A fascinating evolutionary history with a sweet and delicious fruit that has been coveted by mammals since before the last ice age. Today when foraging you will compete only with deers and other small mammals, and not the megafauna from an age long gone.

Written by Hannah Sweet
Hannah is a freelance writer and graphic designer from the UK. With a penchant for travelling, photography and all things botanical, she enjoys writing about a wealth of topics and issues, from conservation and slow living, to design and travel. Learn more about her writing and design services at www.sweetmeanders.co

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2 Responses

  1. I lived in a grove of thorny honeylocust trees, and after years of raking thousands of the big brown pods and pulling the ubiquitous sprouts from the rock-hard brown seeds, I decided to google the edibility of the seeds. Somewhere, I came across mention of cooking them like dry beans (they are legumes, after all). So, I gathered a bunch of the fallen GREEN pods, just as they began to develop brown speckles (like a ripening banana). I tried opening them to remove the beans and found them terribly difficult to deal with. However, breaking the pods in 3-5″ pieces and BLANCHING them for 5-15 minutes (experiment to find out what works best for you), made the pods much easier to open, and even longer cook-times made it easy to squeeze the pods and squirt the beans right out. (I discovered the technique when shelling lots of peas out of their pods – blanch them IN the pods, plunge them in cold water, then squeeze the peas out easily.)

    Okay, so now we have our honeylocust beans out of the pods. What do we do with them? We COOK them like any shelled bean – except all those product labels that list “locust bean gum” as an ingredient may have used honeylocust beans as the source of that gum! I cooked my first batch of unblanched beans in a small kettle, seemingly for hours, and they produced so much sticky gum, I think I could have wallpapered a room with it! It sticks to your mouth and is quite unpleasant. They had to be rinsed repeatedly to remove it. The blanched beans didn’t require as much cooking, they freeze beautifully, and I haven’t found them to be as gummy as the unblanched ones. If any are left-over after dining on them, definitely rinse them before reheating.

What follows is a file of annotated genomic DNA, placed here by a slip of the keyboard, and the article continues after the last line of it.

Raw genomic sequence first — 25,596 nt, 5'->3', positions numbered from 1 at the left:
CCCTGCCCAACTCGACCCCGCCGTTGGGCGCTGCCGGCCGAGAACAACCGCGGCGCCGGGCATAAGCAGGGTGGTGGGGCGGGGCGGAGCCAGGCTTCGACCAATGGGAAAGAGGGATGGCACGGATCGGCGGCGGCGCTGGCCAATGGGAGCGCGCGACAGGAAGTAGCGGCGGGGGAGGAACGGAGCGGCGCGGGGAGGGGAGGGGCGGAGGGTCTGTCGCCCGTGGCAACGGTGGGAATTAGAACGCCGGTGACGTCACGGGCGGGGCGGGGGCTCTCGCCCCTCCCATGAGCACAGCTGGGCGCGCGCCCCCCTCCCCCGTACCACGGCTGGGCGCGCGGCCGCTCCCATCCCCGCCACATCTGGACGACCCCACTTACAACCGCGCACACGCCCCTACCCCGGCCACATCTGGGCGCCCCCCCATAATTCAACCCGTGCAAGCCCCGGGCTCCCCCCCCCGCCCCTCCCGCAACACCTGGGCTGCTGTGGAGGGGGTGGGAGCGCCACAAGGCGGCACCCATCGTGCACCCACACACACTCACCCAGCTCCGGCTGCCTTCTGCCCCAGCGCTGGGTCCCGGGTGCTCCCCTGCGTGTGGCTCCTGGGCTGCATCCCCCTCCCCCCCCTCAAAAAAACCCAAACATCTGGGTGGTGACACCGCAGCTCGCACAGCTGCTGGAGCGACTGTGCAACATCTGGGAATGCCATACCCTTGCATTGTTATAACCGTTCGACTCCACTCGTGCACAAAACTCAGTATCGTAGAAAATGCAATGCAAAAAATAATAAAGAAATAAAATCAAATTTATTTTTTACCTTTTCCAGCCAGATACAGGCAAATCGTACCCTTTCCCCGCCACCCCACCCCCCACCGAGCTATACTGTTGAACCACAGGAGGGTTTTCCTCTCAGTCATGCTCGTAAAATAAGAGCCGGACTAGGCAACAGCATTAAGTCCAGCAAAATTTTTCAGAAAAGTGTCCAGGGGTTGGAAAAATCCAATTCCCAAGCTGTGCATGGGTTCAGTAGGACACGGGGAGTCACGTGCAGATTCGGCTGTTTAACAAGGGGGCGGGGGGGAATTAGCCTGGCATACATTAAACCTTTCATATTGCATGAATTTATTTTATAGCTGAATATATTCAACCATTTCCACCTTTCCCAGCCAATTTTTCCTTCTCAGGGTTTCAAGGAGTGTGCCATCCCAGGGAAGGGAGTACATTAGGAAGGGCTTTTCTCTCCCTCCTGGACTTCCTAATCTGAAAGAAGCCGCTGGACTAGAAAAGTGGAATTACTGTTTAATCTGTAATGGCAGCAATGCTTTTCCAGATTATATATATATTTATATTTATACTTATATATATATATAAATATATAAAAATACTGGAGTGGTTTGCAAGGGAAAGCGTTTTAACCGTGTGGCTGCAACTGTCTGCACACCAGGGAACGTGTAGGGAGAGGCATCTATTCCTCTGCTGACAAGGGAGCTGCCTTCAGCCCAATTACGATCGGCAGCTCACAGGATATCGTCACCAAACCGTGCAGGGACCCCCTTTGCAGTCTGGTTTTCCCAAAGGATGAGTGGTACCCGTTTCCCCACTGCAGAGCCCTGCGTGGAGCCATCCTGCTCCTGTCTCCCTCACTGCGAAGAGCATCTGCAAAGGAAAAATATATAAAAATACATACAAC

To me, the boiled green beans, with added salt and butter, taste very similar to green soybeans. I have not attempted to cook the hard, ripe brown beans, which have many of the same characteristics of pea-size gravel – they’re hard as ROCKS. I suspect they would take many hours to cook until edibly tender. Perhaps parboiling first, as with other beans, would shorten the cooking time. I don’t know, or care to find out, as I’ve had all of my honeylocust trees cut down!

    I picked up enough pods in about a half hour to stuff three 5-gallon buckets, barely clearing a 20-foot circle in my yard. From those, I blanched, shelled and froze nine pints of lovely green beans. They even bear a slight resemblance to green soybeans. If you try them, definitely blanch them in the pods before attempting to shell them!

    I never found any part of the pod sweet to my taste, and the green pods were particularly foul-flavored. I read that the brown dry pods can be ground (after removing the seeds) and used somewhat like brown sugar, and I guess desperation might finally coerce me into trying it that way, but I haven’t been that desperate yet.

  2. Thanks for all the first hand info. The only first hand info I had was that I would split open the pods and scrape out the inner flesh, not the peas just the inner part of the pod. It did seem somewhat sweet. But I’ve tried it a few times it seemed hit or miss whether it was sweet or not. I’m still trying to figure out the details, maybe it depends how ripe the pods are or something like that.